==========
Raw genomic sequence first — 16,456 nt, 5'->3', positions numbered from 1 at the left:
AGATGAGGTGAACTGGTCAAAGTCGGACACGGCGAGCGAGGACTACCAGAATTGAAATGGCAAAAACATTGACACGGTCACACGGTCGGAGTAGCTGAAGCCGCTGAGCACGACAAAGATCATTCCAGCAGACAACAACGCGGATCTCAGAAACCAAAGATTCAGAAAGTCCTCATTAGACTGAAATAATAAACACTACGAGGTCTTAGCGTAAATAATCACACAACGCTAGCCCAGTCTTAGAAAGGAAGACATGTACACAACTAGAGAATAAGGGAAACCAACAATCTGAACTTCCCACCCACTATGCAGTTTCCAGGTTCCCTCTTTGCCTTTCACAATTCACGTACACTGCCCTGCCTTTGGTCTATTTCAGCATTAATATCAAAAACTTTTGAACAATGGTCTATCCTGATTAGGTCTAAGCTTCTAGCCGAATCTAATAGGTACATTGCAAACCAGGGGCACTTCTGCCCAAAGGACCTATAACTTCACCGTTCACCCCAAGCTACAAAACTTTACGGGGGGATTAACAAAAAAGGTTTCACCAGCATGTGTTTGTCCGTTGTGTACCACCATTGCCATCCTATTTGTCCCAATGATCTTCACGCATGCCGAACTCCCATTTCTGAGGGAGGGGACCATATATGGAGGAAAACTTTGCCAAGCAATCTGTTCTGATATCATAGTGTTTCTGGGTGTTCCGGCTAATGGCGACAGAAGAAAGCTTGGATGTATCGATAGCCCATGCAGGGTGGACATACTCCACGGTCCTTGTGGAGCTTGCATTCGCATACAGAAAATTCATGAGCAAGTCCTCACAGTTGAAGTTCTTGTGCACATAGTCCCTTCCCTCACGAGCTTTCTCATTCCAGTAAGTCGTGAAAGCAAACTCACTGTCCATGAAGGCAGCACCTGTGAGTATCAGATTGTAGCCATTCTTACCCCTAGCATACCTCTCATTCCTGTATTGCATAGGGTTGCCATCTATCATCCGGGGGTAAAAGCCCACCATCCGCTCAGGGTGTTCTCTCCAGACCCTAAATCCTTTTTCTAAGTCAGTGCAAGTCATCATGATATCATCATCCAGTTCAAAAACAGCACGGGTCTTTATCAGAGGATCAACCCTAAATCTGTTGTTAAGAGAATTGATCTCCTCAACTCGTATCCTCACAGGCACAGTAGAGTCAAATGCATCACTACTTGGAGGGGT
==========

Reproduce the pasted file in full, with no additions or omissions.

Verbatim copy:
Raw genomic sequence first — 16,456 nt, 5'->3', positions numbered from 1 at the left:
AGATGAGGTGAACTGGTCAAAGTCGGACACGGCGAGCGAGGACTACCAGAATTGAAATGGCAAAAACATTGACACGGTCACACGGTCGGAGTAGCTGAAGCCGCTGAGCACGACAAAGATCATTCCAGCAGACAACAACGCGGATCTCAGAAACCAAAGATTCAGAAAGTCCTCATTAGACTGAAATAATAAACACTACGAGGTCTTAGCGTAAATAATCACACAACGCTAGCCCAGTCTTAGAAAGGAAGACATGTACACAACTAGAGAATAAGGGAAACCAACAATCTGAACTTCCCACCCACTATGCAGTTTCCAGGTTCCCTCTTTGCCTTTCACAATTCACGTACACTGCCCTGCCTTTGGTCTATTTCAGCATTAATATCAAAAACTTTTGAACAATGGTCTATCCTGATTAGGTCTAAGCTTCTAGCCGAATCTAATAGGTACATTGCAAACCAGGGGCACTTCTGCCCAAAGGACCTATAACTTCACCGTTCACCCCAAGCTACAAAACTTTACGGGGGGATTAACAAAAAAGGTTTCACCAGCATGTGTTTGTCCGTTGTGTACCACCATTGCCATCCTATTTGTCCCAATGATCTTCACGCATGCCGAACTCCCATTTCTGAGGGAGGGGACCATATATGGAGGAAAACTTTGCCAAGCAATCTGTTCTGATATCATAGTGTTTCTGGGTGTTCCGGCTAATGGCGACAGAAGAAAGCTTGGATGTATCGATAGCCCATGCAGGGTGGACATACTCCACGGTCCTTGTGGAGCTTGCATTCGCATACAGAAAATTCATGAGCAAGTCCTCACAGTTGAAGTTCTTGTGCACATAGTCCCTTCCCTCACGAGCTTTCTCATTCCAGTAAGTCGTGAAAGCAAACTCACTGTCCATGAAGGCAGCACCTGTGAGTATCAGATTGTAGCCATTCTTACCCCTAGCATACCTCTCATTCCTGTATTGCATAGGGTTGCCATCTATCATCCGGGGGTAAAAGCCCACCATCCGCTCAGGGTGTTCTCTCCAGACCCTAAATCCTTTTTCTAAGTCAGTGCAAGTCATCATGATATCATCATCCAGTTCAAAAACAGCACGGGTCTTTATCAGAGGATCAACCCTAAATCTGTTGTTAAGAGAATTGATCTCCTCAACTCGTATCCTCACAGGCACAGTAGAGTCAAATGCATCACTACTTGGAGGGGT